The Color Line provides a concise history of the role of race and ethnicity in the US, from the early colonial period to the present, to reveal the public policies and private actions that have enabled racial subordination and the actors who have fought against it.
Focusing on Native Americans, African Americans, Asian Americans, and Latino Americans, it explores how racial subordination developed in the region, how it has been resisted and opposed, and how it has been sustained through independence, the abolition of slavery, the civil rights movement, and subsequent reforms. The text also considers the position of European immigrants to the US, interrogates relevant moral issues, and identifies persistent problems of public policy, arguing that all four centuries of racial subordination are relevant to understanding contemporary America and some of its most urgent issues.
This book will be of interest to students and scholars of American history, the history of race and ethnicity, and other related courses in the humanities and social sciences.
Table of Contents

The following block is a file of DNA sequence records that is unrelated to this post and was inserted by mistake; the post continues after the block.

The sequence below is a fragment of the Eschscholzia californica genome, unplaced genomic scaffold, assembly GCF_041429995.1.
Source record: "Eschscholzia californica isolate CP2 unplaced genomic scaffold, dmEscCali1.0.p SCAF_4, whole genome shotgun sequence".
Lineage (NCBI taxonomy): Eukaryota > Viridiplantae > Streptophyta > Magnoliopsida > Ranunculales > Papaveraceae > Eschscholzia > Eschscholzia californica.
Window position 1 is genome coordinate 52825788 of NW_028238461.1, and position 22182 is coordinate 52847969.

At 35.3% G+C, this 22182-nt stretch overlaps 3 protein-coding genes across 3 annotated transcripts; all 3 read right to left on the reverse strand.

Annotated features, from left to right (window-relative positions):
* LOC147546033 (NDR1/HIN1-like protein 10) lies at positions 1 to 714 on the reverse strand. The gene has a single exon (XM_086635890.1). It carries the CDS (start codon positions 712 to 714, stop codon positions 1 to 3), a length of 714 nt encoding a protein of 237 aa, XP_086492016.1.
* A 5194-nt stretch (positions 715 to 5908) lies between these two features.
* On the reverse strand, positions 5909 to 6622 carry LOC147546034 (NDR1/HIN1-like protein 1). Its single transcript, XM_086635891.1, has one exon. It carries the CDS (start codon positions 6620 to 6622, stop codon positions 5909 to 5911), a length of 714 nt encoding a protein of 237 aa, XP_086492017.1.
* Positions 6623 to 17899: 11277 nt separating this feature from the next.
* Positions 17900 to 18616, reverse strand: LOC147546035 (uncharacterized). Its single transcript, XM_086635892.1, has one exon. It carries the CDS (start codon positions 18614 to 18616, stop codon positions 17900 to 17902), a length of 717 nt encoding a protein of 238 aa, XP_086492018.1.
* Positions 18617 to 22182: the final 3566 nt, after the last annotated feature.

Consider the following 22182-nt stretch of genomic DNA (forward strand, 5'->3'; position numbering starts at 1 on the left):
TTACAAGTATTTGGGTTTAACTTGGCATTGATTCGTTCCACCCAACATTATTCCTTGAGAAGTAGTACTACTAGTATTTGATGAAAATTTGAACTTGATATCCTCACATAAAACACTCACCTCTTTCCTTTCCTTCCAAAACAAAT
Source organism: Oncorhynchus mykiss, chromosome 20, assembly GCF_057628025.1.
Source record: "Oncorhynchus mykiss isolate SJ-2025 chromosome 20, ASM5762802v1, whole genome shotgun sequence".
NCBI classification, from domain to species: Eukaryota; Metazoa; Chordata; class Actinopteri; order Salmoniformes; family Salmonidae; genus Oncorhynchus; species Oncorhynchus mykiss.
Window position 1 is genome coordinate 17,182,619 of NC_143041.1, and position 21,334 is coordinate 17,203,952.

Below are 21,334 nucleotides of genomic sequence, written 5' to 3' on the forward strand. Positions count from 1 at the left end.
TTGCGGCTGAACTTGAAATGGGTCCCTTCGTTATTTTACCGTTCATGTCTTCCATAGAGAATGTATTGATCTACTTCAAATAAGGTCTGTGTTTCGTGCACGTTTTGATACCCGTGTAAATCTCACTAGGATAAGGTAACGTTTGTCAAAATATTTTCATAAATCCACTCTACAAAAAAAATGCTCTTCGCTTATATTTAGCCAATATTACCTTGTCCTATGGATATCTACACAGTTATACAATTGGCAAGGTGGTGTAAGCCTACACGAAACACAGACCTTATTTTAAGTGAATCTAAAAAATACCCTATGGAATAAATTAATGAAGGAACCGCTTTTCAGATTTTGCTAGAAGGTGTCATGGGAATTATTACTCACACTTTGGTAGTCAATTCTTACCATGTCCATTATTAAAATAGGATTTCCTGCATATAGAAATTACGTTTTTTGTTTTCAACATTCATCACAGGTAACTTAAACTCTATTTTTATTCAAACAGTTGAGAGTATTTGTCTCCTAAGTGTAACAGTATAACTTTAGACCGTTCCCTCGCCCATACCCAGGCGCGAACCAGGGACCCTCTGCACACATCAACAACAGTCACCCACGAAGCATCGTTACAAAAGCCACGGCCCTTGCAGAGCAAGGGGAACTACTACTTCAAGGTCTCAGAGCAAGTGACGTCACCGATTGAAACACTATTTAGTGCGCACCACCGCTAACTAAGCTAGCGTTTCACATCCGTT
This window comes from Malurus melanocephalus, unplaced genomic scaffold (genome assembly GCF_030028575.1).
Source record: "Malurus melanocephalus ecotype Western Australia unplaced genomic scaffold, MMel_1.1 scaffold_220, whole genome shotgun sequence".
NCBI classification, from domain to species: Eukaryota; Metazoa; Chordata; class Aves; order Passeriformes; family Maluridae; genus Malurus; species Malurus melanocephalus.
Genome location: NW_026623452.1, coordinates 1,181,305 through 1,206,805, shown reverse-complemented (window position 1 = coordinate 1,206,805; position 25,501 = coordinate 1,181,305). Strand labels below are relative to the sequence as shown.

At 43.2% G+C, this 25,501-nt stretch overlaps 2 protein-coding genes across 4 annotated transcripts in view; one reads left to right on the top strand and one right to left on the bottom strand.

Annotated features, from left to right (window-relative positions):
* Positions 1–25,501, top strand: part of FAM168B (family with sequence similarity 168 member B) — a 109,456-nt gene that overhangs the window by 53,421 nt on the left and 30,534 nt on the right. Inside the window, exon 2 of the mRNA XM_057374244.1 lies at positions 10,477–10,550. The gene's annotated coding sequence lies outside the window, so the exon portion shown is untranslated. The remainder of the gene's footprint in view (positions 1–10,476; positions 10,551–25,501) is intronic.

1. The Color Line. 2. Pre-contact North America and European Colonization 3. Early Virginia 4. A Slave System is Established 5. Beyond Virginia 6. The Founding 7. King Cotton 8. More Land and Labor 9. Sectional Conflicts and the Color Line 10. Civil War and Reconstruction 11. Redemption and Jim Crow 12. Western Indians 13. Closing the Door 14. An American Empire 15. The Great Migration 16. Surviving and Defying Jim Crow 17. The Second Reconstruction 18. The Civil Rights Movement 19. Black Separatism, Armed Self-Defense and Urban Disorders 20. The Wider Civil Rights Movement 21. End of the Second Reconstruction 22. The Persistence of the Color Line 23. Where Do We Go From Here—and How Do We Get There?
David Lyons is Professor Emeritus at Boston University, Massachusetts, USA. He previously taught at Cornell University in New York from 1964 to 1995. Focusing on moral and political theory, his previous books range from Forms and Limits of Utilitarianism (1965) to Confronting Injustice (2013).